4.01.050 Administrative regulations
The City Manager may change written administrative procedures, rules, or regulations, provided they do not conflict with these policies. Administrative regulations specify detailed procedures for administration of broad policy guidelines. These can also be viewed on the City’s Intranet or website. (Ord. O-2014-9 § 1, 2014; Ord. O-2009-43 § 1, 2009; Ord. O-2007-7 § 1, 2007; Ord. O-2004-39 § 1, 2004; Ord. O-2001-49 § 1, 2001; Ord. O-99-34 § 1, 1999; Ord. O-99-18 § 1, (part), 1999).

4.01.060 Definitions

As used in these Personnel Policies, the following terms shall have the following meanings:
Administrative leave: Time off with or without pay, granted at the discretion of a supervisor in consultation with the Department of Employee Relations.
Administrative regulations: These set forth the procedures, rules, and regulations pertaining to the administration of the Personnel Policies. The City Manager has the authority to amend them. 
Alternative duty: In some circumstances, a temporary adjustment to an employee’s job duties incorporating physician-ordered medical restrictions may be possible. Such assignments are available at the supervisor’s discretion. Alternative Duty may include temporary assignment, a different position, temporary limitations on the number of hours worked, or some combination of all alternatives.
Appeal: The employee’s formal challenge to a disciplinary action. 
Applicant: A person who has filed an application for employment, submitted a résumé, or filed a promotional consideration form for an open job.
Appointment: The placing of a person in a regular full-time, regular part-time, provisional full-time, provisional part-time, temporary, or seasonal position.
At-will employment: An employee serving at the will of the City may separate employment at any time or be separated at any time, for any or no reason. At-will employees at the City of Lakewood generally include division managers and higher, and provisional and temporary/seasonal employees. New employees serving an initial probationary period also serve at-will.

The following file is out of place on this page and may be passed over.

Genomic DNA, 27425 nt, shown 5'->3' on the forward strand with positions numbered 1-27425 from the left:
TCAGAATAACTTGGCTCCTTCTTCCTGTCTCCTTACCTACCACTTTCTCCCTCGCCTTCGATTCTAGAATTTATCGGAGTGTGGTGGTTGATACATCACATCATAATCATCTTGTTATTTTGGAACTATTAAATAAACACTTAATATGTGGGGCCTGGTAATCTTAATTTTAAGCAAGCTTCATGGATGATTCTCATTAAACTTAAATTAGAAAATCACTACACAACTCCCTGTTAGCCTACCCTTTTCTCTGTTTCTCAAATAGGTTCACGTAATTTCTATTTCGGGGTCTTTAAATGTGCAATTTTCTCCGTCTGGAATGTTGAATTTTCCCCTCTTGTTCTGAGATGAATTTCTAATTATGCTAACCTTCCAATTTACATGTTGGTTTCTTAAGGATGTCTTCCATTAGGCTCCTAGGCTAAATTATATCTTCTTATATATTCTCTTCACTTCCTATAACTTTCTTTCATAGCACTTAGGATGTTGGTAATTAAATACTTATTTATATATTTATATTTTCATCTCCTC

Career ladder: A path for advancement within a profession with expectations and qualifications defined for each level. Each department retains the right to determine, in consultation with the Department of Employee Relations, expectations, movement, and distribution on the ladder.
Classification: Determination of the occupational group, pay level, and exemption status of a position based on the duties performed, authority, responsibilities exercised, and the pay level of comparable positions.
Compensation: Pay, wage, allowance, and all other forms of valuable consideration an employee earns for services to the City.
Compensatory time: Time off accrued by an eligible non-exempt employee as compensation in lieu of paid overtime. Also known as “comp time,” compensatory time is accrued at a rate of time and one-half of the overtime hours worked. Use of accrued comp time is not required within the pay period in which the time was earned. Time is recorded according to a 40-hour week (or 80 hours in a two-week pay period for police agents, police sergeants, and court marshals).
Contractor or independent contractor: An individual who performs work for the City, but is not a City employee. Contractors must meet classification criteria governed by federal agencies, including the Internal Revenue Service, the federal and state Departments of Labor, and the Division of Workers’ Compensation and Unemployment. An independent contractor must also meet the criteria as set forth in Chapter 4.03.060.
Demotion: An employee moving from one pay level to a lower pay level. This can be a temporary, involuntary, or voluntary assignment.
Department director: The head of a distinct department. Department Directors report directly to the City Manager.
Disciplinary action: Action taken by the Disciplinary Authority against an employee for cause, which may include reprimand, suspension, demotion, or termination.
Disciplinary authority: The City Manager, a department director, a division manager, or a supervisor may exercise disciplinary authority as set forth in these policies.
Employee: Someone hired into a paid position.
Employee development: Instruction designed to maintain or increase the proficiency, qualifications, knowledge, skills, and abilities of City employees.
Employment seniority: The total number of consecutive months of service to the City as of the most recent date of hire to a regular or provisional position, regardless of department or classification. Employment seniority will be represented by the date reflected in the “date started” field in the Human Resources Information System (HRIS).